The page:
"'How has all gone with you Musgrave?" I asked, after we had cordially shaken hands.

"'You probably heard of my poor father's death,' said he; 'he was carried off about two years ago. Since then I have of course had the Hurlstone estates to manage, and as I am member for my district as well, my life has been a busy one. But I understand, Holmes, that you are turning to practical ends those powers with which you used to amaze us?"

"'Yes,' said I, 'I have taken to living by my wits.'

"'I am delighted to hear it, for your advice at present would be exceedingly valuable to me. We have had some very strange doings at Hurlstone, and the police have been able to throw no light upon the matter. It is really the most extraordinary and inexplicable business.'

"You can imagine with what eagerness I listened to him, Watson, for the very chance for which I had been panting during all those months of inaction seemed to have come within my reach. In my inmost heart I believed that I could succeed where others failed, and now I had the opportunity to test myself.

"'Pray, let me have the details,' I cried.

"Reginald Musgrave sat down opposite to me, and lit the cigarette which I had pushed towards him.

"'You must know,' said he, 'that though I am a bachelor, I have to keep up a considerable staff of servants at Hurlstone, for it is a rambling old place, and takes a good deal of looking after. I preserve, too, and in the pheasant months I usually have a house-party, so that it would not do to be short-handed. Altogether there are eight maids, the cook, the butler, two footmen, and a boy. The garden and the stables of course have a separate staff.

"'Of these servants the one who had been longest in our service was Brunton the butler. He was a young school-master out of place when he was first taken up by my father, but he was a man of great energy and character, and he soon became quite invaluable in the household. He was a well-grown, handsome man, with a splendid forehead, and though he has been with us for twenty years he cannot be more than forty now. With his personal advantages and his extraordinary gifts--for he can speak several languages and play nearly every musical instrument--it is wonderful that he should have been satisfied so long in such a position, but I suppose that he was comfortable, and lacked energy to make any change. The butler of Hurlstone is always a thing that is remembered by all who visit us.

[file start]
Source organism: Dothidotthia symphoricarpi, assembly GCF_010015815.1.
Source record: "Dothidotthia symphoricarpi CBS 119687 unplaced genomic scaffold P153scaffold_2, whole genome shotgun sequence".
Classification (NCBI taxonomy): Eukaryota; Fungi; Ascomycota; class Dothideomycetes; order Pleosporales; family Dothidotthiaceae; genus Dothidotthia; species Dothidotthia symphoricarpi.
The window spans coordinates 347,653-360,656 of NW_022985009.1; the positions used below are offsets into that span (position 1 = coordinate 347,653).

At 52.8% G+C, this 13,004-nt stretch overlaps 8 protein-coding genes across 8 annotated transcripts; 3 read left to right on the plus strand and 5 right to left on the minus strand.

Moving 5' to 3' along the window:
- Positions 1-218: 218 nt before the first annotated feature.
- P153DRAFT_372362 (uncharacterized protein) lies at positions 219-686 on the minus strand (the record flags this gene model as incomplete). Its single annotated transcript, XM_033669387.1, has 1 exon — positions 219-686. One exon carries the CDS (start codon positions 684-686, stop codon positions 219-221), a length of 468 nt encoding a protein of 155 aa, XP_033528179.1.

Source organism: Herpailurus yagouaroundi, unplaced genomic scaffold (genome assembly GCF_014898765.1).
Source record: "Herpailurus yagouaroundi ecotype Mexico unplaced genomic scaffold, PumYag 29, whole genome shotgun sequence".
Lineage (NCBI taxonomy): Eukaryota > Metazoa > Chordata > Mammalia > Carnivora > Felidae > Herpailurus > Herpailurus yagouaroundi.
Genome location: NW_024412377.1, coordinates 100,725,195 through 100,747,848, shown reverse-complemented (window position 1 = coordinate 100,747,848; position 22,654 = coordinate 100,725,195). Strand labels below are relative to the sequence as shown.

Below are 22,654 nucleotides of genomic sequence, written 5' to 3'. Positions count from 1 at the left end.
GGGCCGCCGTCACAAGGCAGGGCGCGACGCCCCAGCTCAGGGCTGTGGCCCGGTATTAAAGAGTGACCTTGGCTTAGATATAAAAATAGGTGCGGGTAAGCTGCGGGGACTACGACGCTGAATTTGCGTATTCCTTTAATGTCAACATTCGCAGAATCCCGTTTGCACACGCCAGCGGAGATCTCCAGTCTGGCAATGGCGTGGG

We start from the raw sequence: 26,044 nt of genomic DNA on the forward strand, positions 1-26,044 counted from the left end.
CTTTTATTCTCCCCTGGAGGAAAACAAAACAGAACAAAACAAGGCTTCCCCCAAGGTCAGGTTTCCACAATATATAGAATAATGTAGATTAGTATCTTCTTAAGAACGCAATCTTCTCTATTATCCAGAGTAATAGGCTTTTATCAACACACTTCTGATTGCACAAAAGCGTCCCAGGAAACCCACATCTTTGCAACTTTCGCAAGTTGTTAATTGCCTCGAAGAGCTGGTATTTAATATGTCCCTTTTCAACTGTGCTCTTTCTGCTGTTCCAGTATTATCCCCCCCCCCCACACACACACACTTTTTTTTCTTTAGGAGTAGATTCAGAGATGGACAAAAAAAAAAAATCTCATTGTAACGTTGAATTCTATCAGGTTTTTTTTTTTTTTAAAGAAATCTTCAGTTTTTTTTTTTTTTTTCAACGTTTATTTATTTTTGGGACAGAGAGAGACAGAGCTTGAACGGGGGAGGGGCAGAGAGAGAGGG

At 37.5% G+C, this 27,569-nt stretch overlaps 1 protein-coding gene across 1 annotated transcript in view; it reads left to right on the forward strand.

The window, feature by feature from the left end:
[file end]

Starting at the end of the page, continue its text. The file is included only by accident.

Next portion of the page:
"'But this paragon has one fault. He is a bit of a Don Juan, and you can imagine that for a man like him it is not a very difficult part to play in a quiet country district. When he was married it was all right, but since he has been a widower we have had no end of trouble with him. A few months ago we were in hopes that he was about to settle down again for he became engaged to Rachel Howells, our second house-maid; but he has thrown her over since then and taken up with Janet Tregellis, the daughter of the head game-keeper. Rachel--who is a very good girl, but of an excitable Welsh temperament--had a sharp touch of brain-fever, and goes about the house now--or did until yesterday--like a black-eyed shadow of her former self. That was our first drama at Hurlstone; but a second one came to drive it from our minds, and it was prefaced by the disgrace and dismissal of butler Brunton.

"'This was how it came about. I have said that the man was intelligent, and this very intelligence has caused his ruin, for it seems to have led to an insatiable curiosity about things which did not in the least concern him. I had no idea of the lengths to which this would carry him, until the merest accident opened my eyes to it.

"'I have said that the house is a rambling one. One day last week--on Thursday night, to be more exact--I found that I could not sleep, having foolishly taken a cup of strong café noir after my dinner. After struggling against it until two in the morning, I felt that it was quite hopeless, so I rose and lit the candle with the intention of continuing a novel which I was reading.

The Musgrave Ritual Page 04

Sir Arthur Conan Doyle
Scottish Authors

Sherlock Holmes

Free Books in the public domain from the Classic Literature Library ©

Sherlock Holmes
Classic Literature Library

All Pages of This Book